"It is difficult to establish compelling, believable characters that follow in the footsteps of another well-known cast, but Cavallaro has succeeded with James Watson and Charlotte Holmes. Offering the right amount of hints and red herrings, Charlotte follows descendant Watson about his prep school as he meets his generation's Holmes, gets framed for murder, and fails at writing evocative poetry. The book smartly removes easy Bruce Wayne-style funding from the immediate players for most of the book -- Watson and Holmes are distanced from their families just enough -- leaving the characters to rely on cunning and poker games to finance their detective work. Drugs, sexual violence, bullying, and rage shadow Watson and Holmes, and the two new friends have to struggle with their own demons as they try to identify the ones hunting them down." --Todd
Appropriately grisly and caked with dirt, the story here elucidates the life cycle of fireflies and the perils inherent in their lives. The outdoor classroom setting, replete with veteran beetle teacher, allows for easy exploration of the firefly world, including a visit to fireflies in another stage. The depth hidden in the title comes out in the text: Survival isn't as much for individual longevity as it is for the continuity of the firefly family chained together by myriad year-long lives. Much humor is to be found too, especially in the clarification of which body part lights up. (Hint: It's not the bum.)
Aided by one jewel of a sentence after another, the inescapable truth rises that a story grows--in pain, joy, vice, and forgiveness--as more witnesses come forward. Mathilde and Lotto and a cast of characters elucidate what really happens in marriage, how muses are able to be heeded, and when people might make assured choices. The book's first act sets up the house; the second knocks walls down till the privilege to do meets the highest forms of secular oblation.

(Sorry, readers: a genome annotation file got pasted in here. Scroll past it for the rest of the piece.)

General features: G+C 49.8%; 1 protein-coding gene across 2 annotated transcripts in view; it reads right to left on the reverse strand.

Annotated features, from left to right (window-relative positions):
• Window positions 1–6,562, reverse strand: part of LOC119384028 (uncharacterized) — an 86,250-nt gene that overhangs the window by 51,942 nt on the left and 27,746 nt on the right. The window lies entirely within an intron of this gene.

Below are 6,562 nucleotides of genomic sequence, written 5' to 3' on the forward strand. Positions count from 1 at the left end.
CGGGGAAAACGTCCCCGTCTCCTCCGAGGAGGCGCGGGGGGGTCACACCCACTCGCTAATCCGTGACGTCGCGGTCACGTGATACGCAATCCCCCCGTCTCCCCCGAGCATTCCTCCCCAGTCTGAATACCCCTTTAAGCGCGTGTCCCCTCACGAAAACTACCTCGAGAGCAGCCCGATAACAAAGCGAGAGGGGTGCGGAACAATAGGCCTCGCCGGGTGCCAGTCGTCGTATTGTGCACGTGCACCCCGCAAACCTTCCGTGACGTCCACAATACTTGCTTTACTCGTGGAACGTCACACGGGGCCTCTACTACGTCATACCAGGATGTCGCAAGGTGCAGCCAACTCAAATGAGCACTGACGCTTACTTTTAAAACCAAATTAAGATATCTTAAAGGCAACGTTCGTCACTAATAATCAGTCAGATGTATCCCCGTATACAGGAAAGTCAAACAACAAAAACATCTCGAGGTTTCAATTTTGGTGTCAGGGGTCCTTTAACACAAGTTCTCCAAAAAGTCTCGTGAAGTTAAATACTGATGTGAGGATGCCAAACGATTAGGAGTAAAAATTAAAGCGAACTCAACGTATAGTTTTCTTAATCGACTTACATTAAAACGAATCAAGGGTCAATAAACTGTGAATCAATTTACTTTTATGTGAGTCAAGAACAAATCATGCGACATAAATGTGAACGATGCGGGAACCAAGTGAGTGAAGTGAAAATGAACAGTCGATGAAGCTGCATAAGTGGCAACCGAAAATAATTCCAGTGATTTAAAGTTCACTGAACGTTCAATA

While Alan Cole and his two not-friends sit together at lunch, he continually dreams of basic survival. His father's a harsh guy and hates something that happened with his own parents; his brother, Nathan, is a yard beyond the line between sibling antics and bully savageries; and his mother's a shy version of her former loving self. When Nathan discovers Alan has a secret crush on another guy at school, he challenges Alan to a series of impossible tasks to win the right not to be outed. Moving and important, the story sees Alan reluctantly enlisting his eccentric not-friends to help him win Nathan's challenge, though the pressure to fit in by staying quiet might just end up ruining any hope to learn he isn't a coward.
When eighteen-year-old Tanner crushes on his high school writing class assistant, Sebastian, important loyalties are questioned -- both Tanner's and Sebastian's. Tanner's crush on Sebastian wouldn't have been a big deal back in California, but Tanner's family has moved to Utah, and Sebastian is an active member of the LDS church, which abhors same-sex relationships. As Tanner learns that Sebastian has reciprocal feelings, Tanner starts to withhold information from his best friend, Autumn, and Sebastian definitely hides his relationship with Tanner from everyone he knows for fear of being ostracized from his family, church community, and church-affiliated university. The well-researched book paints a very real portrait of these LDS people as endlessly kind church devotees whose kindness is strained when one of their own is gay -- they simply cannot accept love outside of heterosexual pairings, and they cannot understand why any gay person wouldn't just decide to live as a straight person. Tanner acts as narrator in this affecting story that reads as a plea for love to inspire empathy and as a testament to those who have patience to listen to others and admit their mistakes.